The IRS generally requires payment of the excess of cash flow over “reasonable and necessary” expenses to be paid monthly. The amount of the liability has little or no bearing on the options to deal with your tax liability. The question is “how much can you pay ?” (if anything) after meeting your “reasonable and necessary” living expenses.

Time to adjust your expenses

The IRS can also allow up to 1 year to eliminate the “unallowable” expenses, but this may be quite difficult to accomplish, particularly in the current economic environment where, e.g., house prices are down, so a sale may not generate sufficient proceeds to pay off the mortgage(s), and a potential wiling buyer is finding it difficult to obtain financing even if you can find a willing buyer,for you to be able to move to less expensive housing.

Completing the form

You should fill the forms out carefully:

  1. Even inadvertent omissions can raise IRS suspicion that you are not being forthcoming, and can in turn make the IRS collection employee difficult to work with;
  2. Failure to fully disclose is grounds for the IRS to void an offer in compromise, even years after it is accepted;
  3. Sections that do not apply (e.g., life insurance or stocks if you do not have any) should be marked “not applicable” or “NA” to confirm you considered the question and no entry is needed;
  4. Attach items specified on the form (433-A or 433-B) (e.g., proof of income for 3 months such as pay stubs);
  5. Because of the various limitations (see “caps” below) on allowable expenses, it is important to list all expenses that the IRS allows, e.g., health care expenses are freely allowed if you are paying them
    • expenses you are supposed to make but are not making are not counted
    • The small monthly expenses taken together can make a significant difference in the monthly installment payments the IRS will request you to make or the amount of an offer in compromise, e.g., regular dental cleaning and infrequent expenses such as eyeglasses.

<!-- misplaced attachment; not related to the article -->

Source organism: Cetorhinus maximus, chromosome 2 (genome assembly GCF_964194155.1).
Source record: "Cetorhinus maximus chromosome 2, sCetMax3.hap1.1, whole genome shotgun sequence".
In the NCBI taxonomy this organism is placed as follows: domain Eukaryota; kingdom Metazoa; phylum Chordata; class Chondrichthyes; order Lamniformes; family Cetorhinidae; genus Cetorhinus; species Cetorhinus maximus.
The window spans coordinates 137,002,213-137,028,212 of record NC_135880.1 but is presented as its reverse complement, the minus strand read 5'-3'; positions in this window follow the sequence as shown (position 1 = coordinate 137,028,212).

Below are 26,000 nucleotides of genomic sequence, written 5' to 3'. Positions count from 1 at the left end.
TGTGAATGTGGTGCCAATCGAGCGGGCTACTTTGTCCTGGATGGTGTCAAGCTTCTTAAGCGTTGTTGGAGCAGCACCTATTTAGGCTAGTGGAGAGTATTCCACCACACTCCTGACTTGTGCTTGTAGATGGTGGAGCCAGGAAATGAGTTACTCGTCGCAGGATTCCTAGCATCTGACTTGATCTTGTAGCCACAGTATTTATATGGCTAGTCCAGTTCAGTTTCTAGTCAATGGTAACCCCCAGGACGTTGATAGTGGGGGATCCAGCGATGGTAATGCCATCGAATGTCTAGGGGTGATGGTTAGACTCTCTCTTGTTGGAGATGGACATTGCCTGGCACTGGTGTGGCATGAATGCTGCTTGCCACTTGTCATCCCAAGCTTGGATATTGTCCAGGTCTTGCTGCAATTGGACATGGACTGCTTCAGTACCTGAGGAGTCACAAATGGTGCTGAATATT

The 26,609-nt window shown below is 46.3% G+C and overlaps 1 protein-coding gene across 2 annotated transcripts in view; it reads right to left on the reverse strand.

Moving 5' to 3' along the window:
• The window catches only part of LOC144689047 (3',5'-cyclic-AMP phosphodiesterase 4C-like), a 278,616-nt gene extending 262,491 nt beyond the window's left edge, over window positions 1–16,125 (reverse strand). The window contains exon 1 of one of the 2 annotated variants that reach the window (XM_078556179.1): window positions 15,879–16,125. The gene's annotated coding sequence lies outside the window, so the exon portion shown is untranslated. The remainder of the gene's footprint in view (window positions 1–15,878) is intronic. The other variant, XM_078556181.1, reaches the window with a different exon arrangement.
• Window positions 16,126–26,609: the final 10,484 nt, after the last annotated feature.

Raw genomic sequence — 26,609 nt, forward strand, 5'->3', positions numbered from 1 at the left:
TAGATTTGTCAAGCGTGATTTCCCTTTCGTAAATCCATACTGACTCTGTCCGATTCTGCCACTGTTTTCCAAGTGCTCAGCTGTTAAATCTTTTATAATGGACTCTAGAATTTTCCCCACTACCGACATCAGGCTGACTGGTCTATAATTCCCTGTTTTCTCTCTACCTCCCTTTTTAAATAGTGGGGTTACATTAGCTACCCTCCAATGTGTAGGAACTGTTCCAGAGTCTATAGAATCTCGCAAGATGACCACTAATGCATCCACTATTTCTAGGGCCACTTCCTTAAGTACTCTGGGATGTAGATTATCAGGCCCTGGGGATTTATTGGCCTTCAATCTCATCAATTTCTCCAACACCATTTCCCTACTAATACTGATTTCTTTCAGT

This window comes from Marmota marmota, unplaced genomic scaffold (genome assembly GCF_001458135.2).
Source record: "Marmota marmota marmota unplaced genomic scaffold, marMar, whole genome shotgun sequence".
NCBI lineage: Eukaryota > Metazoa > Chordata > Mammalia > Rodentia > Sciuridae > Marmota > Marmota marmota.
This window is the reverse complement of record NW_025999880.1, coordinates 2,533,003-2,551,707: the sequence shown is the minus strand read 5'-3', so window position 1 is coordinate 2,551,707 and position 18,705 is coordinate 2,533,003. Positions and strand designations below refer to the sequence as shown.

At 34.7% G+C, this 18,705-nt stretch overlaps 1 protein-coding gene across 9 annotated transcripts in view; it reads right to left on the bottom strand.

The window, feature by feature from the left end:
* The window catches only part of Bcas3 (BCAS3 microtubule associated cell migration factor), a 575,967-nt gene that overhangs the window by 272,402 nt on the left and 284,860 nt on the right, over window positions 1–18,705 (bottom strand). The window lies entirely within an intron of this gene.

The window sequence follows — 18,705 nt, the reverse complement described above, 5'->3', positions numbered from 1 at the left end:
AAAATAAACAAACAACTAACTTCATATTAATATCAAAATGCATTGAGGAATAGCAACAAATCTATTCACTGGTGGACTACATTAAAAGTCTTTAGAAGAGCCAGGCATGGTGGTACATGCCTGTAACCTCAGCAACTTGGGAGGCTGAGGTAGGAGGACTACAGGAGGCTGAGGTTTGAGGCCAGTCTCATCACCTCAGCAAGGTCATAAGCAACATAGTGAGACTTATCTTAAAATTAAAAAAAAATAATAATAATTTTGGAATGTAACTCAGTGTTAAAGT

“Reasonable and necessary” expenses

“Reasonable and necessary” expenses may be subject to “caps” or maximum amounts, including housing expenses limits determined for every county in the country, and transportation ownership determined nationally, and car operating expenses costs regionally.

For expenses subject to a “cap” or maximum, you are allowed the lesser of the amount spent or the cap. Where maximum allowances are exceeded (e.g., housing and transportation), the IRS will not tell you can not make the payment, but will only allow the “cap” amount (so you may not have the funds to make the payment), and it is up to you to determine how to live on the amount the IRS determines is reasonable.

To prevent hardships, the IRS will typically permit some time, e.g., 12 months, for you to adjust your finances before they insist on payments of the indicated amount. E.g., if you child is in private school tuition is not “allowed”, but rather than (in effect) requiring your child change schools mid-term, the IRS would allow time to finish the current school year before moving schools; or, if your mortgage / housing costs are over the cap, the IRS may allow time for you to refinance or sell and purchase or rent a residence within the allowable amount.

The following are considered by the IRS in determining your “reasonable and necessary” living expenses (updated by the IRS 1/09)

IRS web site collection standards 10/1/07

National standard expense

5 necessary expenses:

  1. food
  2. housekeeping supplies
  3. apparel and services
  4. personal care products and services, and
  5. miscellaneous.

The standards include a table based on number of persons in the household, and is allowed without verification. (prior chart considering range of income eliminated 10/1/07. The IRS previously, but no longer, required substantiation of amounts spent.)